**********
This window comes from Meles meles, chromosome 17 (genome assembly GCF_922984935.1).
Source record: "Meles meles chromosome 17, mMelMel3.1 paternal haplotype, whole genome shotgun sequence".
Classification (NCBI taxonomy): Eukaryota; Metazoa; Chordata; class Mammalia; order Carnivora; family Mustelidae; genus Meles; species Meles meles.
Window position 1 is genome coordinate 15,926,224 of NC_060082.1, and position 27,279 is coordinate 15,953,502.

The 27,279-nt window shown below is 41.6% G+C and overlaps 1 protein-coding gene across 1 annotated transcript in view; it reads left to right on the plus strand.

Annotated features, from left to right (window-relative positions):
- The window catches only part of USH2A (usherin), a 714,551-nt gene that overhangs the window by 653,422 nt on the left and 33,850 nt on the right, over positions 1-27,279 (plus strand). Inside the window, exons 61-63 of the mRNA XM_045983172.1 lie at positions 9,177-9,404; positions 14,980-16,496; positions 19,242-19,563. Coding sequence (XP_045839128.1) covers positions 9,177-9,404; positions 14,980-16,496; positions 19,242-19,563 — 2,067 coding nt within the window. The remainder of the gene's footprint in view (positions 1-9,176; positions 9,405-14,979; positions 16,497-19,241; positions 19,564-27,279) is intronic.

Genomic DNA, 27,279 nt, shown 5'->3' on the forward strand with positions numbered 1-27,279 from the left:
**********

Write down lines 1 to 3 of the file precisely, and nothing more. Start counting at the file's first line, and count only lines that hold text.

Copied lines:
This window comes from Meles meles, chromosome 17 (genome assembly GCF_922984935.1).
Source record: "Meles meles chromosome 17, mMelMel3.1 paternal haplotype, whole genome shotgun sequence".
Classification (NCBI taxonomy): Eukaryota; Metazoa; Chordata; class Mammalia; order Carnivora; family Mustelidae; genus Meles; species Meles meles.